The Power of Statistical Tests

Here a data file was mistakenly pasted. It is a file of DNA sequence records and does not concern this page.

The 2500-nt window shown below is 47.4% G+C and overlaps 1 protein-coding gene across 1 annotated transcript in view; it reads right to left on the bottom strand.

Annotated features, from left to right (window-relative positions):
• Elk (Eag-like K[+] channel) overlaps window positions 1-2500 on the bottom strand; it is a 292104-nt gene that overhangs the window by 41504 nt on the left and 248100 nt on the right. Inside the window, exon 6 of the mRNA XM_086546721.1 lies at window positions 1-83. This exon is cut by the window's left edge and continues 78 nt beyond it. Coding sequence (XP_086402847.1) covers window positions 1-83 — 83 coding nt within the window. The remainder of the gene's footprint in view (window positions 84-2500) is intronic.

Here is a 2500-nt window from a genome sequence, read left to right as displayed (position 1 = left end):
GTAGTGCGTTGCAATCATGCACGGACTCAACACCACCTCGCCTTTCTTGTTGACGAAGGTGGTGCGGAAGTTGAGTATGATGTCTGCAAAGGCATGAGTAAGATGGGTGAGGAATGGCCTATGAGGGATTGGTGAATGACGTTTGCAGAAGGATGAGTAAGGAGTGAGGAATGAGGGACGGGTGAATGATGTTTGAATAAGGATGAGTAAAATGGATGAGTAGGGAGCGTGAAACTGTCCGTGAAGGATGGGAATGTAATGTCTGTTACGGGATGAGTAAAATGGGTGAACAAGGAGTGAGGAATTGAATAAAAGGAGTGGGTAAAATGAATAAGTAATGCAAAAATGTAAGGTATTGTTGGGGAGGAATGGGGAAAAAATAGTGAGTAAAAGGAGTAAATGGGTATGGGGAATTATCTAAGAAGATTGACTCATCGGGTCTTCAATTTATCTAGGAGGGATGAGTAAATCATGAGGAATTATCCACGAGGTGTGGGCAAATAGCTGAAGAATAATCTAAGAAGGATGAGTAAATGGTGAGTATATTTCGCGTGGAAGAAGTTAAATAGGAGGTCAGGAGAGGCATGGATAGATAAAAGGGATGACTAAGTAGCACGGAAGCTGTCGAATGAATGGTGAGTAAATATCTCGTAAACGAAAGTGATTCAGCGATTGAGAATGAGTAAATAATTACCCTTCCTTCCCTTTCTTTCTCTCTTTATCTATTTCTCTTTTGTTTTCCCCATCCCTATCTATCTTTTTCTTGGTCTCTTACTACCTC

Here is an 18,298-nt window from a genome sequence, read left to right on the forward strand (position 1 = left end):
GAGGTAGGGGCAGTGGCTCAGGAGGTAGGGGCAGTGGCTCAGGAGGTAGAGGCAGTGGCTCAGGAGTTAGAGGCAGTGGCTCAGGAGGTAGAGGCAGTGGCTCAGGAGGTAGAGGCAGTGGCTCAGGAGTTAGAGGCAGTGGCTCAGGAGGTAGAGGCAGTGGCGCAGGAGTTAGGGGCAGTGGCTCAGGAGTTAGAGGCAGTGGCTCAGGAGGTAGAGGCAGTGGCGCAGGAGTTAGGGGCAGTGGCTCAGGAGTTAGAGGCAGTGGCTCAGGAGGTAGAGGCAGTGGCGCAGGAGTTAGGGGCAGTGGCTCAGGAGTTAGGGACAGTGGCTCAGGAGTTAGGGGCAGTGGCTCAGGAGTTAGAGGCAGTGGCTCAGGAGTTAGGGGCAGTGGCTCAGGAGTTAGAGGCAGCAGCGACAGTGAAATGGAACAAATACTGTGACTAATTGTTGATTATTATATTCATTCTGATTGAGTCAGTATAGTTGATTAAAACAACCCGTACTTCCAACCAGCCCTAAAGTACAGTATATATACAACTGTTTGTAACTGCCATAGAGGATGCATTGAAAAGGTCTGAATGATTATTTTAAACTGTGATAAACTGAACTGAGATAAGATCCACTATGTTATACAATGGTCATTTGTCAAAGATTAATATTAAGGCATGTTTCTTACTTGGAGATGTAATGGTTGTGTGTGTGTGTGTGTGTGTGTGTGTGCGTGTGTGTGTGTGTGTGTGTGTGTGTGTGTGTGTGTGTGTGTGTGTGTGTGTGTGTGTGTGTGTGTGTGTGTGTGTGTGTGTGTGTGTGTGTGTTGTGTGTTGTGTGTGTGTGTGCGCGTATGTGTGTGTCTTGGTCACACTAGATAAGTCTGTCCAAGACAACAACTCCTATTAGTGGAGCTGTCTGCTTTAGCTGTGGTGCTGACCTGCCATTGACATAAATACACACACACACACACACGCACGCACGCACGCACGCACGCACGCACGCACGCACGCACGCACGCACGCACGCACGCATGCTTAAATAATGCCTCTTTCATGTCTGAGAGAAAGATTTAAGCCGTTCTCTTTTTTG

In the social and behavioral sciences, statistics serve two general purposes. First, they can be used to describe what happened in a particular study (descriptive statistics). Second, they can be used to help draw conclusions about what those results mean in some broader context (inferential statistics). The main question in inferential statistics is whether a result, finding, or observation from a study reflects some meaningful phenomenon in the population from which that study was drawn. For example, if 100 college sophomores are surveyed and it is determined that a majority of them prefer pizza to hot dogs, does this mean that people in general (or college students in general) also prefer pizza? If a medical treatment yields improvements in 6 out of 10 patients, does this mean that it is an effective treatment that should be approved for general use? The goal of inferential statistics is to determine what sorts of inferences and generalizations can be made on the basis of data of this sort, and to assess the strength of evidence and the degree of confidence one can have in these inferences.